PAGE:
June 07, 2004

Hey...The Professor Has No Clothes On!

Ever wonder why Academia so often seems separated from...well...normalcy? It's because they're like a big Country Club, and they decide who, how, and when anyone joins. Not only that, but they occasionally say stupid things, and they say them with impunity and a false sense of security. The other members are afraid to disagree because they might look silly and be drummed out, and if any 'outsiders' dare criticize...well, what do they matter, they're cretins anyway.

How do I know all this? Well, somebody left the servant's entrance open one day, and while no one was looking, I became a member.

Here's an interesting piece from butterfliesandwheels about academic "bad writing." The idea is that if (some) academics use enough big, made-up, or poorly defined terms, they have a solid defense against criticism. Like they have their own special language. "Well," they will say. "it's just too difficult for you to understand what it's really saying."


Here's a little chunk of the article, fairly dripping with sarcasm:

Ah - so that's it. It's not that the writing is bad, it's that the readers who think it's bad are 98-pound weaklings who turn pale and sick at unsettling projects. They are 'frightened off,' the poor cowardly things, by the 'difficulty' of theory - not the ineptitude, mind you, or the slavish imitativeness, or the endless formulaic repetition of repetition - no, the difficulty. So as a result they 'can dismiss' theory - not laugh at, not hold up to scorn and derision, or set fire to or thrust firmly into the bin or take back to the shop and loudly demand a refund - no, dismiss. And dismiss 'as an effort to cover up in an artificially difficult style the fact that it has nothing to say.' Well - yes, that's right, as a matter of fact. We couldn't have said it better ourselves. That is exactly what it looks like to an impartial outsider. And then even though theory is 'difficult' which being interpreted means 'badly written,' we mustn't assume it's all like that (fair enough, and if you show us the good stuff, we'll greet it with a hug and tickets to the Icecapades) because that keeps us 'from confronting the real questions that theory raises.' Oh does it really. Surely that would only be the case if 'theory' were the only discipline raising such questions. But you know what? It isn't. One can confront such questions just as well by reading people who do know how to write as by reading ones who don't.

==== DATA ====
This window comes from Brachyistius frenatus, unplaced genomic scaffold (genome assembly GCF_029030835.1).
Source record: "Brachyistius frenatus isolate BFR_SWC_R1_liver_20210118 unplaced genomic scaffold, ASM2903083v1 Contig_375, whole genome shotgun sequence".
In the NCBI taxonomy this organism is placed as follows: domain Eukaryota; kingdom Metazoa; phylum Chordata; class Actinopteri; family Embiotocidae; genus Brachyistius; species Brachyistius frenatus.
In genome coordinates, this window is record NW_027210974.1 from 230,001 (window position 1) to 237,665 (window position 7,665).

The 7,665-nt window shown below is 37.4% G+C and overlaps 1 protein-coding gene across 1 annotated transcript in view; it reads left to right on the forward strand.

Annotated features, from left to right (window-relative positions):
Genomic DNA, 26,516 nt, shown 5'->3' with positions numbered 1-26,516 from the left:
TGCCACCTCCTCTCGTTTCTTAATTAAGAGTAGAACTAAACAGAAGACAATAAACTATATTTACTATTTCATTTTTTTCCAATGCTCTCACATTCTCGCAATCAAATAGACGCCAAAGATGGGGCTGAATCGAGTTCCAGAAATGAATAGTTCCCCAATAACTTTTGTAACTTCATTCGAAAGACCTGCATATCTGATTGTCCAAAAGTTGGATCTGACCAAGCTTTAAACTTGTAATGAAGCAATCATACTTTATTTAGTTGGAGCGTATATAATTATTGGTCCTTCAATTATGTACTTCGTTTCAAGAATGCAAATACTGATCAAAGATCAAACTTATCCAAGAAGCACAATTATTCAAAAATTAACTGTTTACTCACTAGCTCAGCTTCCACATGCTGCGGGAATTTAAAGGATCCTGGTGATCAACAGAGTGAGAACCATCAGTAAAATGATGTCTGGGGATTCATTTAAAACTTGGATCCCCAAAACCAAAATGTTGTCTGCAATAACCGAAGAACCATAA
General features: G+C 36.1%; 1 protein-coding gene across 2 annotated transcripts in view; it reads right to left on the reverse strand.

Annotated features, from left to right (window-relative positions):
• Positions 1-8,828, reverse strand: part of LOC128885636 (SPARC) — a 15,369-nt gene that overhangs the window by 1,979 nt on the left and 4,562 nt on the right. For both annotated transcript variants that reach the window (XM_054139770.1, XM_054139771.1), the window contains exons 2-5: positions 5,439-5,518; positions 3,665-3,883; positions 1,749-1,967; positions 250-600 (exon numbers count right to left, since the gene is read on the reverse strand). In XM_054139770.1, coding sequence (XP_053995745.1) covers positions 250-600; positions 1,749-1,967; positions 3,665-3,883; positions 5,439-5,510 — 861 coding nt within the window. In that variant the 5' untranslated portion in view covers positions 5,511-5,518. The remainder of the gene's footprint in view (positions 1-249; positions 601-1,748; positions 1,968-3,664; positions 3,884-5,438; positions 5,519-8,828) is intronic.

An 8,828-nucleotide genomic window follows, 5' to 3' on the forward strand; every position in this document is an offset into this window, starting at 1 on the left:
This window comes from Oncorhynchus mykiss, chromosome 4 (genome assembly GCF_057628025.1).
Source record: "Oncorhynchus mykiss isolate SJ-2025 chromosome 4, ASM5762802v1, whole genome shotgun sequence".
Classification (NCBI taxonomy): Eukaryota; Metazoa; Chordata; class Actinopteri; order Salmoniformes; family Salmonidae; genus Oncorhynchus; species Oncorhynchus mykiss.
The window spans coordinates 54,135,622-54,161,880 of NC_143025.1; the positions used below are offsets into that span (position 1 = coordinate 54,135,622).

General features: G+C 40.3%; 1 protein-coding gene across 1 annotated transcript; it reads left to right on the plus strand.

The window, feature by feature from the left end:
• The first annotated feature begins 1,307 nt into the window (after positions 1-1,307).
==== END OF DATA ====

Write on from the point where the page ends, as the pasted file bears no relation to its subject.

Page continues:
UPDATE: Here's an article by Dennis Dutton talking about "Bad Writing." Dennis also started the Bad Writing Contest.

Professor Butler’s first-prize sentence appears in “Further Reflections on the Conversations of Our Time,” an article in the scholarly journal Diacritics (1997):

The move from a structuralist account in which capital is understood to structure social relations in relatively homologous ways to a view of hegemony in which power relations are subject to repetition, convergence, and rearticulation brought the question of temporality into the thinking of structure, and marked a shift from a form of Althusserian theory that takes structural totalities as theoretical objects to one in which the insights into the contingent possibility of structure inaugurate a renewed conception of hegemony as bound up with the contingent sites and strategies of the rearticulation of power.


  1. See, this is exactly why I'm reading the adventures of Captain Underpants these days. Back when I was taking a pedagogy course concerning the instruction of under-prepared students in the art of composition (in plain English: teaching subliterate Louisiana high school grads how to write their own damn language), I fought with my instructor quite a bit about our reading assignments. I was drinking a lot at the time and therefore showing up to class hungover, but I think it only helped my case. "This is crap. We're supposed to be teaching these kids how to write and these masters of the language couldn't write a clear sentence to save their tenure*"

    *tenure being much more important to life.

  2. There's such a difference, as well, between two-year and four-year schools. At the four-year school, no one even wants to address grammar issues. (I suspect this is because many of them don't know much about it. I've noticed I get a lot of grammar questions from my peers now that they know I'm including some in my courses.) There's this idea that we can't tell students that they are "wrong," because that might make them feel bad. Instead, we try to accomodate.

    The two-year schools need good grammarians even more than the four-year ones do, but the trouble is, they don't want to pay for them. More and more adjuncts are being hired in place of full-time positions. And let me tell you--when you're getting shit money, it's hard to be commit yourself to the job.

    The community college is the best thing that has happened to higher education because it gives everyone a chance to go to colelge. It's also the worst thing that has happened to higher education because it gives everyone a chance to go to college.

  3. Sort of off topic, but we're talking about education, so...